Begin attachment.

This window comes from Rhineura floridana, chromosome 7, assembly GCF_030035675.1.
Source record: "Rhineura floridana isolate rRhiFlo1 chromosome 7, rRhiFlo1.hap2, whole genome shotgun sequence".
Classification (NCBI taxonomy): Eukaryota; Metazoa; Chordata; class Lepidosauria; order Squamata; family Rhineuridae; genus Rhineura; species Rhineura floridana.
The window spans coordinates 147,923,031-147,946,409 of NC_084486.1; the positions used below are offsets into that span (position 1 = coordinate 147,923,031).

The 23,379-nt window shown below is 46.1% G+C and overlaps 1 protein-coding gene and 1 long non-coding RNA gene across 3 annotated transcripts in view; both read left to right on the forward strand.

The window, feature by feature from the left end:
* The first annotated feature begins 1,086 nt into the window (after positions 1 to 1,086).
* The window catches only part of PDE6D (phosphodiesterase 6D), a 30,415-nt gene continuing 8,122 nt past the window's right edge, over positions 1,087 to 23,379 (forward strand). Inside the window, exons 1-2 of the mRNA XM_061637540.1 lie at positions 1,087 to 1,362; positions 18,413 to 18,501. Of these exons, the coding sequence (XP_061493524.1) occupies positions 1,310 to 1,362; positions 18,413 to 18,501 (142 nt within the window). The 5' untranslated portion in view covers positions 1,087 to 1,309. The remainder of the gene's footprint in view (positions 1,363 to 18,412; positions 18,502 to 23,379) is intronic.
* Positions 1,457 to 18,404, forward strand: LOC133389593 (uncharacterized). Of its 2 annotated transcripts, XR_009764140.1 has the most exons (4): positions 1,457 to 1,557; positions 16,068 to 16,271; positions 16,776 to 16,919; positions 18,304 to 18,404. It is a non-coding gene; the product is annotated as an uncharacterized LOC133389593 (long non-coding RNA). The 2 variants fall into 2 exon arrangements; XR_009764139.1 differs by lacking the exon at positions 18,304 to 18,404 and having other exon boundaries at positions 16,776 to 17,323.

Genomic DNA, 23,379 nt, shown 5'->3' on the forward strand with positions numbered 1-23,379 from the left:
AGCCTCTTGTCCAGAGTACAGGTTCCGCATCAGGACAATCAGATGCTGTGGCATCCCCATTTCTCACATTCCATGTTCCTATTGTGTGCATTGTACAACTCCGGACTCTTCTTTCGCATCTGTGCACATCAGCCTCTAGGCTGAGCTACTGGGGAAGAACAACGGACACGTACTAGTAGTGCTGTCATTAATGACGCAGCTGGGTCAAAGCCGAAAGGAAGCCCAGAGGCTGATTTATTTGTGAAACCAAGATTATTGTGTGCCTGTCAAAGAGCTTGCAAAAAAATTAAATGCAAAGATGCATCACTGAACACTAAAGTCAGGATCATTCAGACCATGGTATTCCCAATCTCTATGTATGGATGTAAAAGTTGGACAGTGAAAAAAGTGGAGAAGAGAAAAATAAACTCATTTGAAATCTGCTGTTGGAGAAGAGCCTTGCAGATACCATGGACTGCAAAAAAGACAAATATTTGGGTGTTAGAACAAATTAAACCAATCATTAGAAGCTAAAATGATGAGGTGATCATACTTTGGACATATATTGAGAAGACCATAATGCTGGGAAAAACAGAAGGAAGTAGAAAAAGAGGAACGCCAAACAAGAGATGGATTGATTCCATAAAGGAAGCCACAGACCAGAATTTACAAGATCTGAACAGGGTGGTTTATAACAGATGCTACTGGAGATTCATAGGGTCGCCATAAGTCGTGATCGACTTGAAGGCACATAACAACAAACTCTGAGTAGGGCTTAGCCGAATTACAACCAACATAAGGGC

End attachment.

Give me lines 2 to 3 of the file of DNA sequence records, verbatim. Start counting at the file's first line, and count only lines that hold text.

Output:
Source record: "Rhineura floridana isolate rRhiFlo1 chromosome 7, rRhiFlo1.hap2, whole genome shotgun sequence".
Classification (NCBI taxonomy): Eukaryota; Metazoa; Chordata; class Lepidosauria; order Squamata; family Rhineuridae; genus Rhineura; species Rhineura floridana.